Student Loan Forgiveness, Super-Sized Stimulus, China-Australia Trade Tensions
In this Issue:
- Student Debt: From Forbearance to Forgiveness
- Is The Biden Stimulus Plan Too Big?
- Australia-China Trade Tensions
“When you find yourself in a hole, stop digging.” This time-tested maxim can work well for finding a path out of personal debt. Small behavioral changes can allow people to stop running up credit accounts and start paying them down. But when the “hole” represents $1.7 trillion in liabilities held by nearly 48 million people in the U.S., simple frugality will not be sufficient. Greater interventions may be needed.
Momentum is gathering around a debt forgiveness program for student loans. We agree the problem calls for policy responses, but we do not believe cancelling loans is the correct course. It is neither efficient nor equitable, and leaves root causes of the problem unaddressed.
The conditions we outlined in our last discussion of student debt have not changed; only the amounts of money and borrowers have continued to grow. The cost of college tuition has consistently outpaced broader measures of inflation, but the value of a degree remains high. College-educated workers earn higher wages and experience lower unemployment, so students continue to put themselves into debt to better their long-term fortunes. Some succeed, while others do not.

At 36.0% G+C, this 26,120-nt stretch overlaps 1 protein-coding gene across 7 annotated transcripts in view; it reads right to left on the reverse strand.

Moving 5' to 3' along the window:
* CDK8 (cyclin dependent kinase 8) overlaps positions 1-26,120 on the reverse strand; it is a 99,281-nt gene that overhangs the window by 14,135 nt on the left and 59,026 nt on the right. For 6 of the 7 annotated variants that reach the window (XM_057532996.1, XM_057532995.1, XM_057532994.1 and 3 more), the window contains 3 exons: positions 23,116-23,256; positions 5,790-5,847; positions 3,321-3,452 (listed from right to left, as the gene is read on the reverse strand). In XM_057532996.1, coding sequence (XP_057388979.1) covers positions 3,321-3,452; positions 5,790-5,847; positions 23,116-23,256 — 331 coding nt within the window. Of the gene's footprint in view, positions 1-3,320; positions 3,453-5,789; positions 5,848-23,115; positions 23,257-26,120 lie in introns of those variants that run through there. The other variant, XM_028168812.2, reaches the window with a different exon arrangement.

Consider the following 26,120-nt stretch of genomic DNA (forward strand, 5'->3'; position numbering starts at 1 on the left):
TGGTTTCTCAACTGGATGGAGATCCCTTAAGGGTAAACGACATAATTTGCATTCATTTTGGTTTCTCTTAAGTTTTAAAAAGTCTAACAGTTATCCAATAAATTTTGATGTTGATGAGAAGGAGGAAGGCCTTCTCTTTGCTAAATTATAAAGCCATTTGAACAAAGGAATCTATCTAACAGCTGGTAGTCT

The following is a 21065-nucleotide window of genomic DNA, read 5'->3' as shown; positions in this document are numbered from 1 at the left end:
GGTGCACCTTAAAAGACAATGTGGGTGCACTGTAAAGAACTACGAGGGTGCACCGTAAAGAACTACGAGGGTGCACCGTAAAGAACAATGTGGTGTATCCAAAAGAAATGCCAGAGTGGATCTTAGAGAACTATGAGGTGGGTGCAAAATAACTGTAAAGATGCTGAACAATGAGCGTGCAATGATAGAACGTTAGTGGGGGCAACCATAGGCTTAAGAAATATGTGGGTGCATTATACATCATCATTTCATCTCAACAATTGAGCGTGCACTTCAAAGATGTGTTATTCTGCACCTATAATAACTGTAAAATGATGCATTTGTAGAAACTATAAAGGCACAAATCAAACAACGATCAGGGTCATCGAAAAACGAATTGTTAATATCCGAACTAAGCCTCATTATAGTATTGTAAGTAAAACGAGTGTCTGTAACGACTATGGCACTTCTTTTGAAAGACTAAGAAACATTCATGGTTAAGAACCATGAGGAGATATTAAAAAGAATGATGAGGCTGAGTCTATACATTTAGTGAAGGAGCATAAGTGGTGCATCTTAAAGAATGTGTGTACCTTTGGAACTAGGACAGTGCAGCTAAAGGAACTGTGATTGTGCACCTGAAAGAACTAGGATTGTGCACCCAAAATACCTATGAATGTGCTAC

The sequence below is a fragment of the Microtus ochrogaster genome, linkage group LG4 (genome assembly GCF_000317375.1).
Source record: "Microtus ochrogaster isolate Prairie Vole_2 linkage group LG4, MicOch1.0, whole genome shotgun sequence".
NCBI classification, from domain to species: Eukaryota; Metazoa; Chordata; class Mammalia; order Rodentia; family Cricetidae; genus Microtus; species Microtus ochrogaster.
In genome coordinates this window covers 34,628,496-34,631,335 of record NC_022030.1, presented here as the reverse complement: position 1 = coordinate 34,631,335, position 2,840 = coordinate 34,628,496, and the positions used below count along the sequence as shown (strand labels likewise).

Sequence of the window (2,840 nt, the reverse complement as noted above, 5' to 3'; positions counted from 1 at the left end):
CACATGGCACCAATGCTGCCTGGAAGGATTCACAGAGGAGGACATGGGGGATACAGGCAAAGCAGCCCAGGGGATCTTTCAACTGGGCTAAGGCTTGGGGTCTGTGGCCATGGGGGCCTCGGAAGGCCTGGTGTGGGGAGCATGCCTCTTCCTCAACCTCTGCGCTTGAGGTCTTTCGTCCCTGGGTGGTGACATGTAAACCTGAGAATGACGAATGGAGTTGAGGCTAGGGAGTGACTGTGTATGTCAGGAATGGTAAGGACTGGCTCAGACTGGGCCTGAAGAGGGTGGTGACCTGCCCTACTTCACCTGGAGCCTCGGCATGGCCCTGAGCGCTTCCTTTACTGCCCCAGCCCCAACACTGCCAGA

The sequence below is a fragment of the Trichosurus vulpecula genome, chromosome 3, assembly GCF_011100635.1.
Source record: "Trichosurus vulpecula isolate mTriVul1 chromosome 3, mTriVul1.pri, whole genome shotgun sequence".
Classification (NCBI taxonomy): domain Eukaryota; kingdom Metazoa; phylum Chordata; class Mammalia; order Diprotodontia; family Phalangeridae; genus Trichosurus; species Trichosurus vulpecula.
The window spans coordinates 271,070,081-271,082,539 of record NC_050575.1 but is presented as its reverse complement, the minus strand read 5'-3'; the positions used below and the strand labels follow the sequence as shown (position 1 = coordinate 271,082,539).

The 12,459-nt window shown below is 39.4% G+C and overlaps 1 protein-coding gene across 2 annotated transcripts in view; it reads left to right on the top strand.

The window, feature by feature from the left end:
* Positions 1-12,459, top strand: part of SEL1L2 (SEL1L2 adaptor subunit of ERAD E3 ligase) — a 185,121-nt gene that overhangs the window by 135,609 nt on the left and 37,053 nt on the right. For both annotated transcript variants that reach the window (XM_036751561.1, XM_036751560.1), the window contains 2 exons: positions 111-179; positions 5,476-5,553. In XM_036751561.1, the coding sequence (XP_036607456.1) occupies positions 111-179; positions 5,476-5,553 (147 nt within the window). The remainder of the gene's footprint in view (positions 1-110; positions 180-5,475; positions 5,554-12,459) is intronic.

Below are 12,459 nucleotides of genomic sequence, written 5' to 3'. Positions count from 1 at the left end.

These conditions have led to a generation-defining burden of student debt, which carries costs beyond just financial obligations. Fiscally responsible young adults will focus their budgets on their student loans, but that can crowd out other important investments like retirement savings and homeownership. Couples may defer marriage and family formation until their finances are under control, weighing on the country’s already-slow birth rate. Meanwhile, those with the fortune of family support allowing a debt-free graduation will start their adult lives without the same financial burden, raising inequality.
Mild remedies are already available. Forbearance on federal student loans has always been an option during hardships like job loss. The CARES Act granted all federal borrowers a temporary forbearance, now extended through September 2021. Income-based repayment (IBR) plans for federal loans are available, which allow borrowers with low or moderate incomes to cap their student loan payments at 10% of their disposable income; any unpaid balance is forgiven typically after 20 years. While these programs can help to balance household budgets for a time, the loans remain prominent in borrowers’ lives.
“Student debt forgiveness is not a progressive policy”